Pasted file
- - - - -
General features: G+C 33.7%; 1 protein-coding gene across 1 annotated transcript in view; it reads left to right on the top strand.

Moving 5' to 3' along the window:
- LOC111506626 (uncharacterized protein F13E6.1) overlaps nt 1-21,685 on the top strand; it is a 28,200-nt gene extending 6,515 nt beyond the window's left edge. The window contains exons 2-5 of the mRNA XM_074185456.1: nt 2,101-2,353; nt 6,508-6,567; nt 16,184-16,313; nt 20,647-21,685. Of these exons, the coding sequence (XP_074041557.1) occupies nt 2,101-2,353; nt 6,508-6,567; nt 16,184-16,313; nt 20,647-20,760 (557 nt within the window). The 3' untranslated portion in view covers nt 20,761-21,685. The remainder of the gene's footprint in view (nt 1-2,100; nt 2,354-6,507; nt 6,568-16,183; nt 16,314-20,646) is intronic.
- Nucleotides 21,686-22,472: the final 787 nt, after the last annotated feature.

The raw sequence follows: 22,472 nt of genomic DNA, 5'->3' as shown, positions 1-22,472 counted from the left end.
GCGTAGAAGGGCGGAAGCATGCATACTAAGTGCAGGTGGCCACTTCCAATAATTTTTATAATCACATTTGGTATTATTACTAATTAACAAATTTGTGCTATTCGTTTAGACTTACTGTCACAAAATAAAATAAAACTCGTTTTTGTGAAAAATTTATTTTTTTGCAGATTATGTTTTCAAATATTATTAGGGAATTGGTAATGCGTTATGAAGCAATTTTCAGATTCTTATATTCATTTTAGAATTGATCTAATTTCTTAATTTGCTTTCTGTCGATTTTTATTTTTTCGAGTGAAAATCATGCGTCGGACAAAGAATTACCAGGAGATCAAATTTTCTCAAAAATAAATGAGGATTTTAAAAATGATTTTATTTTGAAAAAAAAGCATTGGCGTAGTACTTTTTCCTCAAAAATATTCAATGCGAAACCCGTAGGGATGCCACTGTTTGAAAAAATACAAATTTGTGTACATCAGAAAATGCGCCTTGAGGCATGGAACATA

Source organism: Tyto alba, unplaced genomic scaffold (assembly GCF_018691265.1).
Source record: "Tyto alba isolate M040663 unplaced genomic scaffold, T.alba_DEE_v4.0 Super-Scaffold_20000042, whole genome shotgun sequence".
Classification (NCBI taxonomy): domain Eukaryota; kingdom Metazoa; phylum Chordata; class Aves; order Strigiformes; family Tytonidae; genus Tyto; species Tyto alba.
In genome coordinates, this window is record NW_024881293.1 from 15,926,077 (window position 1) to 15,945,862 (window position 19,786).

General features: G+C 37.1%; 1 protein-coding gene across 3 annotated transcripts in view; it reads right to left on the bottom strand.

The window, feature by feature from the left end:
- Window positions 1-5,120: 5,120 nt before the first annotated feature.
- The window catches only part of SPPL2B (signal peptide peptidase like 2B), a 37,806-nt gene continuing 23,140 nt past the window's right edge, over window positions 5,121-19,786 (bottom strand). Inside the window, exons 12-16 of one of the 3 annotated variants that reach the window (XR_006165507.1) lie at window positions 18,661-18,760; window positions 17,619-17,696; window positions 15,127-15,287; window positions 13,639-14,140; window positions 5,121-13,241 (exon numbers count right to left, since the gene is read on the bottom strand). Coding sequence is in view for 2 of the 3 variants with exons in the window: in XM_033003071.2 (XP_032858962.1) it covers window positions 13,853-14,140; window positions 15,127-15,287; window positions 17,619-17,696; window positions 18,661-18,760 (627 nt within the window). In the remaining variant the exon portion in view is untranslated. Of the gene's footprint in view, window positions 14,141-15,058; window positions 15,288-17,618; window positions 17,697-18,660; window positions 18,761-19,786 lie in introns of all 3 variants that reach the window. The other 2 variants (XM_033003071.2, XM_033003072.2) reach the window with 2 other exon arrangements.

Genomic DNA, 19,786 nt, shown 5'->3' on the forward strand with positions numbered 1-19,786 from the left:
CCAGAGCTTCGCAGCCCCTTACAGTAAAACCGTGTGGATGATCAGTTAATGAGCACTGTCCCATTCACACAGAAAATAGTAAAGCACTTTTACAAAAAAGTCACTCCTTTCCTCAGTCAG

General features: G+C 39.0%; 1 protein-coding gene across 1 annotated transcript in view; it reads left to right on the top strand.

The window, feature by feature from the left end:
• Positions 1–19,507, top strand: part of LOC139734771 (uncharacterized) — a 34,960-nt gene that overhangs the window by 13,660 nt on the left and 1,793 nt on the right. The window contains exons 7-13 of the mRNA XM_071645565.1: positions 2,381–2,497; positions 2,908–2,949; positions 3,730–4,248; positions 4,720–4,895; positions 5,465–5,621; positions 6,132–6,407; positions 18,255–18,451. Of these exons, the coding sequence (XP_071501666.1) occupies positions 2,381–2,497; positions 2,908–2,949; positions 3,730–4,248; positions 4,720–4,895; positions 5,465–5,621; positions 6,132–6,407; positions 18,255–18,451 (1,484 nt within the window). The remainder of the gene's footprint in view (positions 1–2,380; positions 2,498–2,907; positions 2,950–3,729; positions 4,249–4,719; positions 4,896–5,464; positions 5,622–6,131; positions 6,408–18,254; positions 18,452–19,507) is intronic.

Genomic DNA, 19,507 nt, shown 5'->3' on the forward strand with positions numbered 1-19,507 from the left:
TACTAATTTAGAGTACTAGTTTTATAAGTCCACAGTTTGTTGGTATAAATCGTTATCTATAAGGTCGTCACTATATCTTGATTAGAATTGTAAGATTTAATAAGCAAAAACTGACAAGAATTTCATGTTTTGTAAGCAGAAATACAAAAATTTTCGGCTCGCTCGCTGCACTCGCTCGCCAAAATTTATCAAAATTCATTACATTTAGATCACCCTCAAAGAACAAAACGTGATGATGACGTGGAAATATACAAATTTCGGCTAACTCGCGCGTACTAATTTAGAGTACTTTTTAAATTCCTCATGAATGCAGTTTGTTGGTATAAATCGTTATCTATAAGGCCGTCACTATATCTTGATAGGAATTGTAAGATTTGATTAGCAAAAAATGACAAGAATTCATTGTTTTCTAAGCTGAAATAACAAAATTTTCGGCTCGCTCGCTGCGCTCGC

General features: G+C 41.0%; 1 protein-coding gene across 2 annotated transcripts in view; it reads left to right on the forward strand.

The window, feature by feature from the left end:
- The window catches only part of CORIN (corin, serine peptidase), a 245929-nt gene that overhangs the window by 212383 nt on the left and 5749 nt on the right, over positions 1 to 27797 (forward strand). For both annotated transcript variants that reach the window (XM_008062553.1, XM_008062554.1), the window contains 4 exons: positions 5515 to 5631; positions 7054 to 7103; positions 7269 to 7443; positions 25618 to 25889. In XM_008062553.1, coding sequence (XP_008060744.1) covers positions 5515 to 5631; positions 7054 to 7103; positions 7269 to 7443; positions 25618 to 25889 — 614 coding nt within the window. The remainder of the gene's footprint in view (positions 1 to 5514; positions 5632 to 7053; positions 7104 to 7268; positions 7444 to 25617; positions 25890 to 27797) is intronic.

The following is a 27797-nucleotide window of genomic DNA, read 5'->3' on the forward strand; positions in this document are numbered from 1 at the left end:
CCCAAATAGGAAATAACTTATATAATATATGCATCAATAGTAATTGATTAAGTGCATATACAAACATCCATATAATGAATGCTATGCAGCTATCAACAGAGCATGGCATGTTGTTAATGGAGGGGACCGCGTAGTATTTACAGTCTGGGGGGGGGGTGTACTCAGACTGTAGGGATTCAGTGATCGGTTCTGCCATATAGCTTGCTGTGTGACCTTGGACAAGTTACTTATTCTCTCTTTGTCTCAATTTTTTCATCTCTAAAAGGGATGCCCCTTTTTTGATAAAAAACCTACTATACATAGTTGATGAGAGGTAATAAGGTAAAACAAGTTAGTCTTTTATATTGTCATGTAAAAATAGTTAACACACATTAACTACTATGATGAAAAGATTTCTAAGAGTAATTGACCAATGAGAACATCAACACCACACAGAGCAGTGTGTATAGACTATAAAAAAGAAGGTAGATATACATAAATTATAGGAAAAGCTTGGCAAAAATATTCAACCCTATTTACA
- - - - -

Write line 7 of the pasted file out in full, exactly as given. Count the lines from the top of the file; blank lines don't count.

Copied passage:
Source organism: Tyto alba, unplaced genomic scaffold (assembly GCF_018691265.1).